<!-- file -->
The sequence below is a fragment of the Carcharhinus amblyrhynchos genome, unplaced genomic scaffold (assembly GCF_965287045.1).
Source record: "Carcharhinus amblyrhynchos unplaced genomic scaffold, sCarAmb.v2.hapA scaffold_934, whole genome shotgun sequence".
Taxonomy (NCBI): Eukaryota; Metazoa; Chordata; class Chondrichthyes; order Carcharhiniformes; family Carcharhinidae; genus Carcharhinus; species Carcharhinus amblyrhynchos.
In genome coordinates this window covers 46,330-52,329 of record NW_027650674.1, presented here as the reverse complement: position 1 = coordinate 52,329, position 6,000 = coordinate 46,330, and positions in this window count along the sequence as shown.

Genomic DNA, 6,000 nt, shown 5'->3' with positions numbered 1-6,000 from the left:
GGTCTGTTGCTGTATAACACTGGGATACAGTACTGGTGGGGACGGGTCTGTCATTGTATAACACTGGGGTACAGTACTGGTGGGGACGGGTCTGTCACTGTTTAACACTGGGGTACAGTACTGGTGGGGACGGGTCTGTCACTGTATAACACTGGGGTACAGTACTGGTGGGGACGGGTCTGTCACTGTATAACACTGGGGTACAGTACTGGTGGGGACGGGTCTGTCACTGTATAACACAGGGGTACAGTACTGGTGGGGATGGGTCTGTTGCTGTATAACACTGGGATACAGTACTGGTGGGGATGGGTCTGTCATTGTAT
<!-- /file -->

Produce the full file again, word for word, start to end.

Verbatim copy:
The sequence below is a fragment of the Carcharhinus amblyrhynchos genome, unplaced genomic scaffold (assembly GCF_965287045.1).
Source record: "Carcharhinus amblyrhynchos unplaced genomic scaffold, sCarAmb.v2.hapA scaffold_934, whole genome shotgun sequence".
Taxonomy (NCBI): Eukaryota; Metazoa; Chordata; class Chondrichthyes; order Carcharhiniformes; family Carcharhinidae; genus Carcharhinus; species Carcharhinus amblyrhynchos.
In genome coordinates this window covers 46,330-52,329 of record NW_027650674.1, presented here as the reverse complement: position 1 = coordinate 52,329, position 6,000 = coordinate 46,330, and positions in this window count along the sequence as shown.

Genomic DNA, 6,000 nt, shown 5'->3' with positions numbered 1-6,000 from the left:
GGTCTGTTGCTGTATAACACTGGGATACAGTACTGGTGGGGACGGGTCTGTCATTGTATAACACTGGGGTACAGTACTGGTGGGGACGGGTCTGTCACTGTTTAACACTGGGGTACAGTACTGGTGGGGACGGGTCTGTCACTGTATAACACTGGGGTACAGTACTGGTGGGGACGGGTCTGTCACTGTATAACACTGGGGTACAGTACTGGTGGGGACGGGTCTGTCACTGTATAACACAGGGGTACAGTACTGGTGGGGATGGGTCTGTTGCTGTATAACACTGGGATACAGTACTGGTGGGGATGGGTCTGTCATTGTAT